Lucy Barton is recovering slowly from what should have been a simple operation. Her mother, to whom she hasn’t spoken for many years, comes to see her. Gentle gossip about people from Lucy’s childhood in Amgash, Illinois, seems to reconnect them, but just below the surface lie the tension and longing that have informed every aspect of Lucy’s life: her escape from her troubled family, her desire to become a writer, her marriage, her love for her two daughters. Knitting this powerful narrative together is the brilliant storytelling voice of Lucy herself: keenly observant, deeply human, and truly unforgettable.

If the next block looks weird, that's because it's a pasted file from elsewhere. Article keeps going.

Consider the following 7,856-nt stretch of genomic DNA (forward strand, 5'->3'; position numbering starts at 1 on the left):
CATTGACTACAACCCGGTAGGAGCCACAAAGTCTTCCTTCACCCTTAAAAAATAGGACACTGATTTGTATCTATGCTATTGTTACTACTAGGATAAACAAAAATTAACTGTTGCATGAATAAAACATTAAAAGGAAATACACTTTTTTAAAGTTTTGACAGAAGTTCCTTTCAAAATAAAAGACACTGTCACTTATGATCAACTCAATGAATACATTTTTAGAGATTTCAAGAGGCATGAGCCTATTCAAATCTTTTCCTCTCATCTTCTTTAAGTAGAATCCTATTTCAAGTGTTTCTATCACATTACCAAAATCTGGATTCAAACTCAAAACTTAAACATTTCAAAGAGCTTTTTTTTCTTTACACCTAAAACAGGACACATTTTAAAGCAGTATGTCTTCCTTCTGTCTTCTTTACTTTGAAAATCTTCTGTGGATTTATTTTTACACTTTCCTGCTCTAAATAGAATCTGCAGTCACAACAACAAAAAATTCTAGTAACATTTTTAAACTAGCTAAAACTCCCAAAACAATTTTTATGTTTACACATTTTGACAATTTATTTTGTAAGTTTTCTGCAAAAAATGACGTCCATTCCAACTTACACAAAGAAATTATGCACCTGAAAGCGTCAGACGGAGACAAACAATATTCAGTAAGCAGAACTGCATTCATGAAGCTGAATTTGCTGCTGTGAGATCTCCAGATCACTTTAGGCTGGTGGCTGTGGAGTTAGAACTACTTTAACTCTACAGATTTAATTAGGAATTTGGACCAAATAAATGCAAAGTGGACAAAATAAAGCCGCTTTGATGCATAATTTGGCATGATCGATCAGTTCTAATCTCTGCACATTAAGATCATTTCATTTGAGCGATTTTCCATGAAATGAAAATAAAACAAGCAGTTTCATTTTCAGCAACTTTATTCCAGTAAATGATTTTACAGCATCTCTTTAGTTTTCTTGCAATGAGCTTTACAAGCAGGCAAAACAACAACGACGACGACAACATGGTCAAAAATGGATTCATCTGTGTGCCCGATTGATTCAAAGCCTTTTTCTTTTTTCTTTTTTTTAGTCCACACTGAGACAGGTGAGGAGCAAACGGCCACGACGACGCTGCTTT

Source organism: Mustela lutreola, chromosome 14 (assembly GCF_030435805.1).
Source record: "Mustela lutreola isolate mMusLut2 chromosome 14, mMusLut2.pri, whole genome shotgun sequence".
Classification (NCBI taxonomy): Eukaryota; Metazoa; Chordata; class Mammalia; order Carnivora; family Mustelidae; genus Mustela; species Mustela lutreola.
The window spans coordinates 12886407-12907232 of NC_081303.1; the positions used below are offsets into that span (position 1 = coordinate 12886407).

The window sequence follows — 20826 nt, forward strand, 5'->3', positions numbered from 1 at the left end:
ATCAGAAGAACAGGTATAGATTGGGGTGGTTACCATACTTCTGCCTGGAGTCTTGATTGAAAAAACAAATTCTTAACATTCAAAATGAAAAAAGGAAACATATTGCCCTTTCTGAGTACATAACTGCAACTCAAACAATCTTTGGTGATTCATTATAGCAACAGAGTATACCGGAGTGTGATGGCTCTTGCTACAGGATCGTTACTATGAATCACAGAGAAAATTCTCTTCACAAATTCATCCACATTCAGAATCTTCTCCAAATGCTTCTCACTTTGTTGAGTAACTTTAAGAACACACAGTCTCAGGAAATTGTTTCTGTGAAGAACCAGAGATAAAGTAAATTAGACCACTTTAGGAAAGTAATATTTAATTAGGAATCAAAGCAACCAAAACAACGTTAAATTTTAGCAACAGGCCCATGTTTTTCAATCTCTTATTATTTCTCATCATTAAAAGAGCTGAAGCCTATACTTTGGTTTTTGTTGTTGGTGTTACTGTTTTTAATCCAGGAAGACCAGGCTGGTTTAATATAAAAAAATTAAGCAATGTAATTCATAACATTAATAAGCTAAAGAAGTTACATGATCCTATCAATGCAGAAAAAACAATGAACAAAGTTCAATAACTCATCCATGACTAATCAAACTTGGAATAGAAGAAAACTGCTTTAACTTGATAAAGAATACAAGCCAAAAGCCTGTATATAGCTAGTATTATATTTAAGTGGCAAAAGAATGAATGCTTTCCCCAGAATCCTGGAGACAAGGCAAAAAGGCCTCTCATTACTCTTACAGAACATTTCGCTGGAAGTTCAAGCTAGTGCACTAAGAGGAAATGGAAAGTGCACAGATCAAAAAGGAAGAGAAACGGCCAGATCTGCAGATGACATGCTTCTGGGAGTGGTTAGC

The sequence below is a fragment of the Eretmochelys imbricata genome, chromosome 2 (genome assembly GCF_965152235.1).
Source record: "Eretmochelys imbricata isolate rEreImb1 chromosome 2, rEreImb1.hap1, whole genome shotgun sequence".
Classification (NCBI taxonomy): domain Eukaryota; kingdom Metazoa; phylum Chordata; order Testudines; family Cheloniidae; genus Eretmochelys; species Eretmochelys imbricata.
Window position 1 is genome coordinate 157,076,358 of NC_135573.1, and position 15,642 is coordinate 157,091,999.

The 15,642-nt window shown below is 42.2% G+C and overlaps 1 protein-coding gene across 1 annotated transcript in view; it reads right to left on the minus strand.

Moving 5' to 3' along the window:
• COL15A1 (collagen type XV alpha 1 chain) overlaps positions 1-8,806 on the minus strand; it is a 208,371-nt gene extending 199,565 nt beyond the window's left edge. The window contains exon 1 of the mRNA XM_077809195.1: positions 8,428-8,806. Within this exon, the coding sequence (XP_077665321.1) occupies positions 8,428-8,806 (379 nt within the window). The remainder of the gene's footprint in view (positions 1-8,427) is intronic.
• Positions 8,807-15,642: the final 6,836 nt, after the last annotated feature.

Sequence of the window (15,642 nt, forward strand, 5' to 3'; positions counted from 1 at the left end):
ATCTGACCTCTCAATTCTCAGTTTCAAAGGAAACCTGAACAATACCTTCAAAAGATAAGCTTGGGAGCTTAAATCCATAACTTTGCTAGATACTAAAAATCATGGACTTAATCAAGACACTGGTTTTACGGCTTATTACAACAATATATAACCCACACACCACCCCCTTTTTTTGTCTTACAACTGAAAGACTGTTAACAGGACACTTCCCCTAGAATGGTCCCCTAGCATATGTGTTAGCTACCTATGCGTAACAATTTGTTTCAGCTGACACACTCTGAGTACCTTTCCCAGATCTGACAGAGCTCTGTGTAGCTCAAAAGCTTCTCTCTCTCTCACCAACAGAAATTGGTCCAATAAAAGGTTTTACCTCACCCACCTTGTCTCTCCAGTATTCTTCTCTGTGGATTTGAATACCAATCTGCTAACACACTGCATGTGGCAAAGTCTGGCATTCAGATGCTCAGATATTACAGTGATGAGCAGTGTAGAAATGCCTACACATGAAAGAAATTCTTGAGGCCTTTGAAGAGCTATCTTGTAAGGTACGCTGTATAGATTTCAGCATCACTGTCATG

My take: 4 looks
I almost felt like a voyeur reading this book. It is so visceral and honest; and yet, at the same time, hauntingly vague.
It is true that mother/daughter relationships are complicated and multi-faceted, always changing, developing, growing as the two people do. Lucy and her mother share an odd bond. In what hints at an abusively dependent bond, Lucy is very often torn between oddly traumatizing memories and the love she feels for her mother’s presence and voice.
The writing here is typical Strout: lyrical and layered. Beautifully crafted sentences form ethereal paragraphs to slowly draw an outline of these two women. And an outline is all we will get. Strout very deftly allows the reader to fill in gaps, color opinions, and draw conclusions. Going back and forth in time, and touching on a number of characters, this book is, at its heart, about five days in which a mother and daughter reunite.
This book was provided to me by NetGalley in exchange for my honest review.